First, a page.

The Achievable Dream 5-part series - the definitive guide on DVD for planning your motorcycle adventure. Get Ready! covers planning, paperwork, medical and many other topics! "Inspirational and Awesome!" See the trailer here!
Gear Up! is a 2-DVD set, 6 hours! Which bike is right for me? How do I prepare the bike? What stuff do I need - riding gear, clothing, camping gear, first aid kit, tires, maps and GPS? What don't I need? How do I pack it all in? Lots of opinions from over 150 travellers! "This DVD will save you a fortune!"See the trailer here!
So you've done it - got inspired, planned your trip, packed your stuff and you're on the road! This section is about staying healthy, happy and secure on your motorcycle adventure. And crossing borders, war zones or oceans!
On the Road! is 5.5 hours of the tips and advice you need to cross borders, break down language barriers, overcome culture shock, ship the bike and deal with breakdowns and emergencies."Just makes me want to pack up and go!" See the trailer here!
Tire Changing!Grant demystifies the black art of Tire Changing and Repair to help you STAY on the road! "Very informative and practical." See the trailer here!
Ladies on the Loose! For the first time ever, a motorcycle travel DVD made for women, by women! These intrepid women share their tips to help you plan your own motorcycle adventure. They also answer the women-only questions, and entertain you with amazing tales from the road! Presented by Lois Pryce, veteran solo traveller through South America and Africa and author of 'Lois on the Loose', and 'Red Tape and White Knuckles.'
"It has me all fired up to go out on my own adventure!" See the trailer here!
We're not a big multi-national company, just two people who love motorcycle travel and have grown a hobby into a full time job and a labour of love.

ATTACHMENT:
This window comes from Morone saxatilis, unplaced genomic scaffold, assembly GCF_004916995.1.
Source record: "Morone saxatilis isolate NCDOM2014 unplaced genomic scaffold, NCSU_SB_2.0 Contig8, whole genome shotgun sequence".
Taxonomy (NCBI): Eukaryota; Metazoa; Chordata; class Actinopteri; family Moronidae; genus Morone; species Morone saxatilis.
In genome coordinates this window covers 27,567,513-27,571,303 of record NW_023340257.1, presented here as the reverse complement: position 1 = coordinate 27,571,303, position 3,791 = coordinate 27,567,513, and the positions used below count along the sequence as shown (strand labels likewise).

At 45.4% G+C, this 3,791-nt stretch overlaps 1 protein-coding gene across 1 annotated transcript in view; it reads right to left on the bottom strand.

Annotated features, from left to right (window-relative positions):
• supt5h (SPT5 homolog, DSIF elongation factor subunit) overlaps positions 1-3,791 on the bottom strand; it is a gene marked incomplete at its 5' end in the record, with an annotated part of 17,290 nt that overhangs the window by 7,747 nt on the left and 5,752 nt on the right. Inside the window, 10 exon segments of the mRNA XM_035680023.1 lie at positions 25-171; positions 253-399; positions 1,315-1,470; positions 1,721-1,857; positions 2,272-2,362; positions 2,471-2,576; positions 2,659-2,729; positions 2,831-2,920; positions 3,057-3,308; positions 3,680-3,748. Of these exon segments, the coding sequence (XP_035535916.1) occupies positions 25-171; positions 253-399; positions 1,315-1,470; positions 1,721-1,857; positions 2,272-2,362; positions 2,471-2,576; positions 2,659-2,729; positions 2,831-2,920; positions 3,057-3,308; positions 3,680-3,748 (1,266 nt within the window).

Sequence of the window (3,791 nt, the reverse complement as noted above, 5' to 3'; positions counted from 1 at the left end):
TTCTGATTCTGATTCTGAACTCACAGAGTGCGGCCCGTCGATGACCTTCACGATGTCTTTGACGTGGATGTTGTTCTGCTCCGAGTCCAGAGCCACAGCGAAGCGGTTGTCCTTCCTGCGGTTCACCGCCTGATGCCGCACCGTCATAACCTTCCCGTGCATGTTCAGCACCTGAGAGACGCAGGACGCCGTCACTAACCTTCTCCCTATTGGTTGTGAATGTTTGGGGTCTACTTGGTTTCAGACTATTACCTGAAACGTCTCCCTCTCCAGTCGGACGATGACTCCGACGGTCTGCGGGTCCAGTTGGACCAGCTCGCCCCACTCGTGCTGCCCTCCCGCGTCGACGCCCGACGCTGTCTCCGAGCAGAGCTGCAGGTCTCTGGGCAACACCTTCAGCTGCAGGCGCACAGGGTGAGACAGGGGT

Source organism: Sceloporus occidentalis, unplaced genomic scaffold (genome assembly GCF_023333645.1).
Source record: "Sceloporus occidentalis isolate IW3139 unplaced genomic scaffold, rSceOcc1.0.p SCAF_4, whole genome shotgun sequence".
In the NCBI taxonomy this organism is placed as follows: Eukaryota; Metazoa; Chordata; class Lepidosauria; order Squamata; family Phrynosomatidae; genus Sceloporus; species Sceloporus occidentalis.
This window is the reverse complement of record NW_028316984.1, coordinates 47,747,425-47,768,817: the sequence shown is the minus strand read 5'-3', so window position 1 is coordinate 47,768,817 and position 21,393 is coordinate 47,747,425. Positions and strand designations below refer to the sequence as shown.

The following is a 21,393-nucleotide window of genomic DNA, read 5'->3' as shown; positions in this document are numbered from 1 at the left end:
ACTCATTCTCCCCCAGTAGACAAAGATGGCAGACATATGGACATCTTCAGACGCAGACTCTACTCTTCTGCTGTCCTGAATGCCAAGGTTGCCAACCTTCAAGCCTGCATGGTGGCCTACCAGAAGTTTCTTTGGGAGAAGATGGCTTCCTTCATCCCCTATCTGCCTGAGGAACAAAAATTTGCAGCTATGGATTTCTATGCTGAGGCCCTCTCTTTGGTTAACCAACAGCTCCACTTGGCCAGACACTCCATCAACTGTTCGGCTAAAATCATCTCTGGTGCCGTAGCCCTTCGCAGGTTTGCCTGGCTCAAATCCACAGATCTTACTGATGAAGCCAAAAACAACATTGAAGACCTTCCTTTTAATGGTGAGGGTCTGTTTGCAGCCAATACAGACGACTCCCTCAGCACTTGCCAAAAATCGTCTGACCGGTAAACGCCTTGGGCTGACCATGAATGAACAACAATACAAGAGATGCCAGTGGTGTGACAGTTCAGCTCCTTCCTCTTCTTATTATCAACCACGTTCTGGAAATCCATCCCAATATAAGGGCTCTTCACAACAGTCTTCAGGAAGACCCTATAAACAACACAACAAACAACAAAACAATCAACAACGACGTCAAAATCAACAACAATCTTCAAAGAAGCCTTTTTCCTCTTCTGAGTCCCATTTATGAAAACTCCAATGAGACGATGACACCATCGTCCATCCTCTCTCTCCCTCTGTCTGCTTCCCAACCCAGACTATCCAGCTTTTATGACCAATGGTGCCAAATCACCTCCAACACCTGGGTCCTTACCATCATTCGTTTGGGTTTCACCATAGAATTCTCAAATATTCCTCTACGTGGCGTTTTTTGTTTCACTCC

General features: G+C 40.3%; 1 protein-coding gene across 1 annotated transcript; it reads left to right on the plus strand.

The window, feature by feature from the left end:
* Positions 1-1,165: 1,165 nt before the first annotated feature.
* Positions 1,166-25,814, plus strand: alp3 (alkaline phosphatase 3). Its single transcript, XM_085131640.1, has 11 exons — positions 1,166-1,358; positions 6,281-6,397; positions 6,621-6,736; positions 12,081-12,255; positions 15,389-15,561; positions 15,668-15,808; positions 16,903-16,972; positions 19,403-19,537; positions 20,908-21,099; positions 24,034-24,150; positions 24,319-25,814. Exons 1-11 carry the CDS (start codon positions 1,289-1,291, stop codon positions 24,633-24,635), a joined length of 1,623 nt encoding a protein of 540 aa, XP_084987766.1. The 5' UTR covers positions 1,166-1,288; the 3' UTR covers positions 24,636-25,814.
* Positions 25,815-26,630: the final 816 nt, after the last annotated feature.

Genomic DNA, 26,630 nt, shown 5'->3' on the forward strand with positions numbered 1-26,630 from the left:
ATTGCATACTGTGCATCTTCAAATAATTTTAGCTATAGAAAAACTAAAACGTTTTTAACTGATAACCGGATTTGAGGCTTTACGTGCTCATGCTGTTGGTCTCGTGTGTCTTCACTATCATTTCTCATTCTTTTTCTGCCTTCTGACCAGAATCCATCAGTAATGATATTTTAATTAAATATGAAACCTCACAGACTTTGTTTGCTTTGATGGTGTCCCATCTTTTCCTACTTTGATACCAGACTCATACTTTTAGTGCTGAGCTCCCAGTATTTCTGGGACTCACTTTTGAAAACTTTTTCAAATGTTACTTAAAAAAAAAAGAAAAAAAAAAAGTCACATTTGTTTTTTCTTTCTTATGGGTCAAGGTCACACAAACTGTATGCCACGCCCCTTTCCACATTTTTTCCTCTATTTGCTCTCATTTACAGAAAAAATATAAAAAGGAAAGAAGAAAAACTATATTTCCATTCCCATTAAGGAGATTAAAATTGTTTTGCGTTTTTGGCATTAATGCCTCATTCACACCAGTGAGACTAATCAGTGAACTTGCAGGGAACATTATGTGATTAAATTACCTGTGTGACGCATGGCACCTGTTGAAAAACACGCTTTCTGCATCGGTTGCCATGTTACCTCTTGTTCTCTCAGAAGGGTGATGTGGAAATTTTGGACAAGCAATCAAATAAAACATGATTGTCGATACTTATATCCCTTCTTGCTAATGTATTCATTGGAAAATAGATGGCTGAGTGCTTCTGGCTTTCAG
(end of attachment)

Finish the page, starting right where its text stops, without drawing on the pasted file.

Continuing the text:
When you decide to become a Member, it helps directly support the site. You get additional privileges on the HUBB, access to the Members Private Store, and more to come as we roll out new systems. Of course, you get our sincere thanks, good karma and knowing you're helping to keep the motorcycle travel dream alive. :-)
Travel BooksMotorcycle and travel books to inspire and inform you!
DVDs - Watch and Learn!
Horizons Unlimited presents!
Achievable Dream The definitive guide to planning your motorcycle adventure! This insanely ambitious 2-year project has produced an informative and entertaining 5-part, 18 hour DVD series. "The ultimate round the world rider's how-to DVD!" MCN UK.
Collectors Box SetAll 5 DVDs with a custom printed slip case. "The series is 'free' because the tips and advice will save much more than you spend on buying the DVD's."
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I saw a lot of comments about the XR650L being "the machine" for desert and other off road travel and little mention to the XR600R or XR600RN (this last one is a XR600R with small turn lights, horn,lights,speedo).
Is this for any special reason or just because the 600 is not any more in production?
(Is Morrocon police that tough to ask for blinkers, stop light etc.?)
The 600R is a fine bike, but there are a few things that make the L a little nicer for touring (I don't know much about the RN):
-Lower compression ratio and higher tolerance for poor quality gas
-Battery, so wiring up a GPS, etc is easier.
-Nice bright headlight out of the box (but riding at night is definitely not recommended)
These are the main selling points of the L beyond this, the differences between the bikes are numerous but not terribly important after the bike's been loaded down for a long trip.
I just got a primo used XR650l, that I'm taking to South America. Both my friends will be on XR600's. Right now I am very jealous of them. We are all primarily dirt riders- not street. The XR600 is a heavy beast to us, but the XRL is an absolute PIG. I've seen better weight minimization on Mack trucks. To me, there is WAY too much wiring, too. Far better to add a beter headlight and a brake light to the XR6. The XR600 aso has much more power. I also fear the lack of a kickstarter. I'm hoping the 650L will be better on the pavement, because it will not be off road (we hope to ride a LOT of off road).
I will have a much better informed opinion at the end of the trip, of course.